Transportation in developing countries: an overview of greenhouse gas reduction strategies
Worldwide, greenhouse gas emissions are rising faster in transportation than in any other sector. Rapid motorisation — more cars and trucks — is the principal cause. This report focuses on the challenges faced by developing countries in accommodating and managing motorisation and the demand for improved transportation.
The report provides a broad characterisation of transportation in developing countries, identifying common challenges and opportunities for policymakers, and suggesting policy options that aim to slow the growth of greenhouse gas emissions from the transportation sector.
The most important observations are:
- Rapid motorisation — and rapid growth in transport-related greenhouse gas emissions — are unavoidable in most developing nations.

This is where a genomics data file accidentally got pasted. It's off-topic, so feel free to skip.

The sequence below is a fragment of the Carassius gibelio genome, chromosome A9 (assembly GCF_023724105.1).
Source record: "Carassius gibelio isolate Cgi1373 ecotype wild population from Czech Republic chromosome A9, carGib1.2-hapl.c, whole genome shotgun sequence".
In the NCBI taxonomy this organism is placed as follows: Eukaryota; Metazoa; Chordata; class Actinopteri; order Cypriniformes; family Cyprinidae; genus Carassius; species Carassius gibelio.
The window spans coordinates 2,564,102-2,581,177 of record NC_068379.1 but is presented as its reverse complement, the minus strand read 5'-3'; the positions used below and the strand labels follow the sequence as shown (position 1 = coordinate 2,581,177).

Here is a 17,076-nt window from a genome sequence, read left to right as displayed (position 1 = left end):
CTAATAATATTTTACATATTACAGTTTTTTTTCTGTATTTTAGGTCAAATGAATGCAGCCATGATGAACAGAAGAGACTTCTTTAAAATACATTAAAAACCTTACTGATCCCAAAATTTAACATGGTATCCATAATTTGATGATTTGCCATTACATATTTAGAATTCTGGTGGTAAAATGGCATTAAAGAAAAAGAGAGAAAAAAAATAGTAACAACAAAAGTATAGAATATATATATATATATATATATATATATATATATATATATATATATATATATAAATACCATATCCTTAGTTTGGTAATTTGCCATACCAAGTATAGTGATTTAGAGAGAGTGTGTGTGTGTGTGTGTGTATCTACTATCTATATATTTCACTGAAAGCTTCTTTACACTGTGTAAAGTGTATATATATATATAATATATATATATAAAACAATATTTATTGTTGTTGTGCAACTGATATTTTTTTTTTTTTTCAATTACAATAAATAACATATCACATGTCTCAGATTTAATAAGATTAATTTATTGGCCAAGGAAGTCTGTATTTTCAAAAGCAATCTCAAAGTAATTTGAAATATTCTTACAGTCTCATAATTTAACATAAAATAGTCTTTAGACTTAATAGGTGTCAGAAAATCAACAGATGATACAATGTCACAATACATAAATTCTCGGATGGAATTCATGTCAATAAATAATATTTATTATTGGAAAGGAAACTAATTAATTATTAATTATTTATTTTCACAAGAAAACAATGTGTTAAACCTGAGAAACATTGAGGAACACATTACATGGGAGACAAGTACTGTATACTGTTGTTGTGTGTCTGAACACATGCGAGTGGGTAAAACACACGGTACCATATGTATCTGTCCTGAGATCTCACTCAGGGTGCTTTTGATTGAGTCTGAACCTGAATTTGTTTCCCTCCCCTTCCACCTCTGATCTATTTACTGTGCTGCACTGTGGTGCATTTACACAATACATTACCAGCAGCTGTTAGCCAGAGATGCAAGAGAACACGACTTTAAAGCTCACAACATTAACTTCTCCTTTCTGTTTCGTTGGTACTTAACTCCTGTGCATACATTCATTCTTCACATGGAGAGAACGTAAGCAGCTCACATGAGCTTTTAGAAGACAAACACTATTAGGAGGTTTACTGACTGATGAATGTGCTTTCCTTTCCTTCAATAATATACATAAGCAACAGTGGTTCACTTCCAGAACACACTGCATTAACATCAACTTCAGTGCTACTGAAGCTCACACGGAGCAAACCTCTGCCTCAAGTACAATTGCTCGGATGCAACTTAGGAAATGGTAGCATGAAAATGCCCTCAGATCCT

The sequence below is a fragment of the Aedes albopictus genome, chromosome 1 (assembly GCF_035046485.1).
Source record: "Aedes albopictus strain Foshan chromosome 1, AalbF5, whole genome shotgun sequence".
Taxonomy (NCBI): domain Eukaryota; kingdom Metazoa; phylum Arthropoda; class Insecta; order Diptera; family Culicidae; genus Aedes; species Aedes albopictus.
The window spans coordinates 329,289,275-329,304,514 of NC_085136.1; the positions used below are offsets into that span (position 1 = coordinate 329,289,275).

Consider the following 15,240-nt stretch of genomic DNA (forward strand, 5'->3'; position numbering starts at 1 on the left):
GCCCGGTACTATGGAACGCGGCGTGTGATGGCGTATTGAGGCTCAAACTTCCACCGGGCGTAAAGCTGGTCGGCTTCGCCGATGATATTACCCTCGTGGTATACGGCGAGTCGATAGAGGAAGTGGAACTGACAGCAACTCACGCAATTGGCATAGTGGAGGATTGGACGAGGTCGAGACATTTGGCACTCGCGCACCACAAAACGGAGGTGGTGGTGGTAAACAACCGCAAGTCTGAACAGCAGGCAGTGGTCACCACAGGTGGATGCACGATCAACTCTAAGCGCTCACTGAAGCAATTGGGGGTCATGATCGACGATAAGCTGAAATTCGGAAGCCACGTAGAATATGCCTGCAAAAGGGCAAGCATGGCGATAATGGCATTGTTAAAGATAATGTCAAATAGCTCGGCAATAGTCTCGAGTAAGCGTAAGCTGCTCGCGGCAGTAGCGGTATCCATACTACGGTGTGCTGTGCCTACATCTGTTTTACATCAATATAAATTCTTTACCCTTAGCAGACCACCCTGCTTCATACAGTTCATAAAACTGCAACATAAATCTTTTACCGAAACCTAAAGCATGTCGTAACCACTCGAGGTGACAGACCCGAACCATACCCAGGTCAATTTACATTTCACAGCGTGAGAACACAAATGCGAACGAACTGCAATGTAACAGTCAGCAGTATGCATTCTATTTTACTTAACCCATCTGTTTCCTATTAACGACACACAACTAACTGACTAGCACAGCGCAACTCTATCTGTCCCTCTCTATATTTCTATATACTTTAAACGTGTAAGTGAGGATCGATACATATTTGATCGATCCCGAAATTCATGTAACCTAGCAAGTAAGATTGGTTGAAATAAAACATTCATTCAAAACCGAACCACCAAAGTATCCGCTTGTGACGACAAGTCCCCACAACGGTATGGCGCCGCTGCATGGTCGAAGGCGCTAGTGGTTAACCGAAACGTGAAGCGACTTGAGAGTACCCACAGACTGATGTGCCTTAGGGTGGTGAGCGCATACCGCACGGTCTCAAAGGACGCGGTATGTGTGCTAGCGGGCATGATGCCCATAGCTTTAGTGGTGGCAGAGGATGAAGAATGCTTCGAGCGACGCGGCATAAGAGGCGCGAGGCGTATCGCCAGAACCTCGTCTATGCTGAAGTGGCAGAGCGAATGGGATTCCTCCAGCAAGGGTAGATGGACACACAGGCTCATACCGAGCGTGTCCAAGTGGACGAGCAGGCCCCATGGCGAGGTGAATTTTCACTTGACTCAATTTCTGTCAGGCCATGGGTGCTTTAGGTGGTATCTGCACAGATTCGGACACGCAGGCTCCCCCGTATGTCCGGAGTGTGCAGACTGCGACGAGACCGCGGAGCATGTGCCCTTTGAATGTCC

- The relationship between car ownership and income is not fixed.
- Once people have personal vehicles, they use them even if alternative transportation modes are available.
- There are many sensible policies and strategies that would slow the growth of transportation sector greenhouse gas emissions. Key strategies include increasing the cost of using conventional private cars and enhancing the quality and choices of alternative transportation.
- Many of the strategies for slowing and eventually reducing greenhouse gas emissions from transportation have local as well as global benefits.